Dewey mostly cleared of FOIA blame over land buy – The News Journal
The Department of Justice has largely absolved Dewey Beach of blame after residents filed complaints saying the town government violated the Freedom of Information Act as it negotiated to buy land for a new town hall.
Residents Marcia Schieck and Dell Tush – a former Dewey mayor – had delivered separate letters to the DOJ making the case that Dewey’s mayor, Diane Hanson, and town manager Marc Appelbaum “met behind closed doors to decide to purchase the properties and expand the town hall without engaging in any public discussion of these transactions.”
In an Aug. 19 opinion, the DOJ said the residents raised eight possible FOIA violations, but found only two of them had merit, and said the town had already taken simple steps to correct the mistakes.
“We do not believe that these violations affected substantial rights of the public,” Deputy Attorney General Katisha D. Fortune said in the opinion, which was approved by Acting State Solicitor Aaron R. Goldstein.
Dewey bought the two properties, which contain small store buildings, for $875,000. Hanson signed a contingent contract with the seller, Tsionas Properties, before the entire town council knew about the contract or had voted on whether to enter into it.
The contract, Hanson and Appelbaum have noted, had a clause letting Dewey out of the obligation to buy if the council did not approve the purchase by March 16. Council voted 3-2 on March 14 to complete the purchase.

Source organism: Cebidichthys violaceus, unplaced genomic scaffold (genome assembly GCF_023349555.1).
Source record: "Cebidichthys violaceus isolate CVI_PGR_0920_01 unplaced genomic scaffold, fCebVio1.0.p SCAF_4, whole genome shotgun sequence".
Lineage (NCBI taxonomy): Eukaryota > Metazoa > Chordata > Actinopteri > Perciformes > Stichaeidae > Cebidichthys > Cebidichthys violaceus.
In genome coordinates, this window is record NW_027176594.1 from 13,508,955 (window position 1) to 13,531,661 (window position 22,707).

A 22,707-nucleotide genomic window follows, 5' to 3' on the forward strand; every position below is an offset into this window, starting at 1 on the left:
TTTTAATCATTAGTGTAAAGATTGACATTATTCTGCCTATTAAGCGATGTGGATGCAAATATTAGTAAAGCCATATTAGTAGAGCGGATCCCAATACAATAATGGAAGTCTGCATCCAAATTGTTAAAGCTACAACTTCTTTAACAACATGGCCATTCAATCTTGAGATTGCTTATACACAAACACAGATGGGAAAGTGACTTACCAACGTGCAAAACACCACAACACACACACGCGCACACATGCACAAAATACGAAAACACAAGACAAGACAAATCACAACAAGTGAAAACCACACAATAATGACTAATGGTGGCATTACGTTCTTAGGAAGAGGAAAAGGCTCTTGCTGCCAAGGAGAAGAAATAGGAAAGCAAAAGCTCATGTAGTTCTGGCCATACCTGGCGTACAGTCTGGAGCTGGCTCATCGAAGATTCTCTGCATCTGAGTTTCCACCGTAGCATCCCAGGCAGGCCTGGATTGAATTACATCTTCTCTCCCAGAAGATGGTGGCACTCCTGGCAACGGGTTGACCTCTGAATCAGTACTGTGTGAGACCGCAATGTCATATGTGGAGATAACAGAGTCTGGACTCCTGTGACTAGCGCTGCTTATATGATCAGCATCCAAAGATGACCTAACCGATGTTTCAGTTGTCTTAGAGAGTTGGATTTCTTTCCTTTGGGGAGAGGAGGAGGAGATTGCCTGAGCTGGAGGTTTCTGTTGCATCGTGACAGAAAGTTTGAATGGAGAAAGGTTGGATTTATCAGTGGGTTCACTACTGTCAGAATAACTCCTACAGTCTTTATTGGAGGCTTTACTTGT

Fortune said a review of the residents’ complaints and records supplied by the town showed Dewey Beach failed to take minutes during a short open-door meeting on Jan. 2 and missed a deadline to deliver documents Schieck had requested under FOIA without explaining the delay.
Those amounted to FOIA violations, Fortune’s opinion said, but Schieck eventually got the records she sought, and the town retroactively approved minutes for the Jan. 2 meeting on Aug. 14.
Other disputes Tush and Schieck raised about meeting agendas, notices, and email communications did not violate FOIA, the DOJ opinion said.
At one point, Fortune called attention to the fact that three of Dewey’s commissioners did not know until late January that Hanson, Appelbaum and commissioner David Jasinski were discussing the property buy in emails as early as December 2014.
“It is perhaps troubling that the commissioners were not involved in a public discussion regarding the potential acquisition of the properties,” her opinion said, but “we cannot find that the email communications, standing alone, constituted a ‘serial’ meeting in violation of FOIA.”
Dewey has taken no action to redevelop the properties so far.